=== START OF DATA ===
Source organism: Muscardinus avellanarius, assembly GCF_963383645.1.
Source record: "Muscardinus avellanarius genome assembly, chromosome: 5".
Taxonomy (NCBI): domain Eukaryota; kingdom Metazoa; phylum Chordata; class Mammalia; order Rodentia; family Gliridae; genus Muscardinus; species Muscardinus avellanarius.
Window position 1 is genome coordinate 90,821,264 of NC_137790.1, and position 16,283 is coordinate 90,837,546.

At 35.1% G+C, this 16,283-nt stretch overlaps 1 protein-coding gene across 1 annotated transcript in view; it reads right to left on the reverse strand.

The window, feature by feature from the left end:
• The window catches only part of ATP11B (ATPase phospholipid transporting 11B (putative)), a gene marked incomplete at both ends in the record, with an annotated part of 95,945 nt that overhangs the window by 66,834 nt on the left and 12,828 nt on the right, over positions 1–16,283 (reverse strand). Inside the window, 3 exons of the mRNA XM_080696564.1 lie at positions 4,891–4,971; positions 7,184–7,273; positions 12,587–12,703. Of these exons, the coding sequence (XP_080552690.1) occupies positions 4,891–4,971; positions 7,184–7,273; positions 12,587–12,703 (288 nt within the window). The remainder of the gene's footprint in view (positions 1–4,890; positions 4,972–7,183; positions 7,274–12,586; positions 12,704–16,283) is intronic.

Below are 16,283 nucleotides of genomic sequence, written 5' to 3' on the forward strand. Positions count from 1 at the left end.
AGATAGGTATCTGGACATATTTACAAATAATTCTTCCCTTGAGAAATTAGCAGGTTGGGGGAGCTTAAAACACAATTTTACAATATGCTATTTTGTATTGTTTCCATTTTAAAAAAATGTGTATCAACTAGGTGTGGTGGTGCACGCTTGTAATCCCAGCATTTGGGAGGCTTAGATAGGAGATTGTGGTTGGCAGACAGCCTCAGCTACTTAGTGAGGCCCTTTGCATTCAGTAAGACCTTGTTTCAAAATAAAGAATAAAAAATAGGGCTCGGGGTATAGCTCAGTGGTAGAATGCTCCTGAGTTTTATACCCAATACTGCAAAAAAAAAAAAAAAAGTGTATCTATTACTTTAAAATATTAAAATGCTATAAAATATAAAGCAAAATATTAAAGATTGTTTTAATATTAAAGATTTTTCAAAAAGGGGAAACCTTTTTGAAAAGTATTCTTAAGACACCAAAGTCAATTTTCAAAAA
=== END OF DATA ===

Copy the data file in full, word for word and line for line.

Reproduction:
Source organism: Muscardinus avellanarius, assembly GCF_963383645.1.
Source record: "Muscardinus avellanarius genome assembly, chromosome: 5".
Taxonomy (NCBI): domain Eukaryota; kingdom Metazoa; phylum Chordata; class Mammalia; order Rodentia; family Gliridae; genus Muscardinus; species Muscardinus avellanarius.
Window position 1 is genome coordinate 90,821,264 of NC_137790.1, and position 16,283 is coordinate 90,837,546.

At 35.1% G+C, this 16,283-nt stretch overlaps 1 protein-coding gene across 1 annotated transcript in view; it reads right to left on the reverse strand.

The window, feature by feature from the left end:
• The window catches only part of ATP11B (ATPase phospholipid transporting 11B (putative)), a gene marked incomplete at both ends in the record, with an annotated part of 95,945 nt that overhangs the window by 66,834 nt on the left and 12,828 nt on the right, over positions 1–16,283 (reverse strand). Inside the window, 3 exons of the mRNA XM_080696564.1 lie at positions 4,891–4,971; positions 7,184–7,273; positions 12,587–12,703. Of these exons, the coding sequence (XP_080552690.1) occupies positions 4,891–4,971; positions 7,184–7,273; positions 12,587–12,703 (288 nt within the window). The remainder of the gene's footprint in view (positions 1–4,890; positions 4,972–7,183; positions 7,274–12,586; positions 12,704–16,283) is intronic.

Below are 16,283 nucleotides of genomic sequence, written 5' to 3' on the forward strand. Positions count from 1 at the left end.
AGATAGGTATCTGGACATATTTACAAATAATTCTTCCCTTGAGAAATTAGCAGGTTGGGGGAGCTTAAAACACAATTTTACAATATGCTATTTTGTATTGTTTCCATTTTAAAAAAATGTGTATCAACTAGGTGTGGTGGTGCACGCTTGTAATCCCAGCATTTGGGAGGCTTAGATAGGAGATTGTGGTTGGCAGACAGCCTCAGCTACTTAGTGAGGCCCTTTGCATTCAGTAAGACCTTGTTTCAAAATAAAGAATAAAAAATAGGGCTCGGGGTATAGCTCAGTGGTAGAATGCTCCTGAGTTTTATACCCAATACTGCAAAAAAAAAAAAAAAAGTGTATCTATTACTTTAAAATATTAAAATGCTATAAAATATAAAGCAAAATATTAAAGATTGTTTTAATATTAAAGATTTTTCAAAAAGGGGAAACCTTTTTGAAAAGTATTCTTAAGACACCAAAGTCAATTTTCAAAAA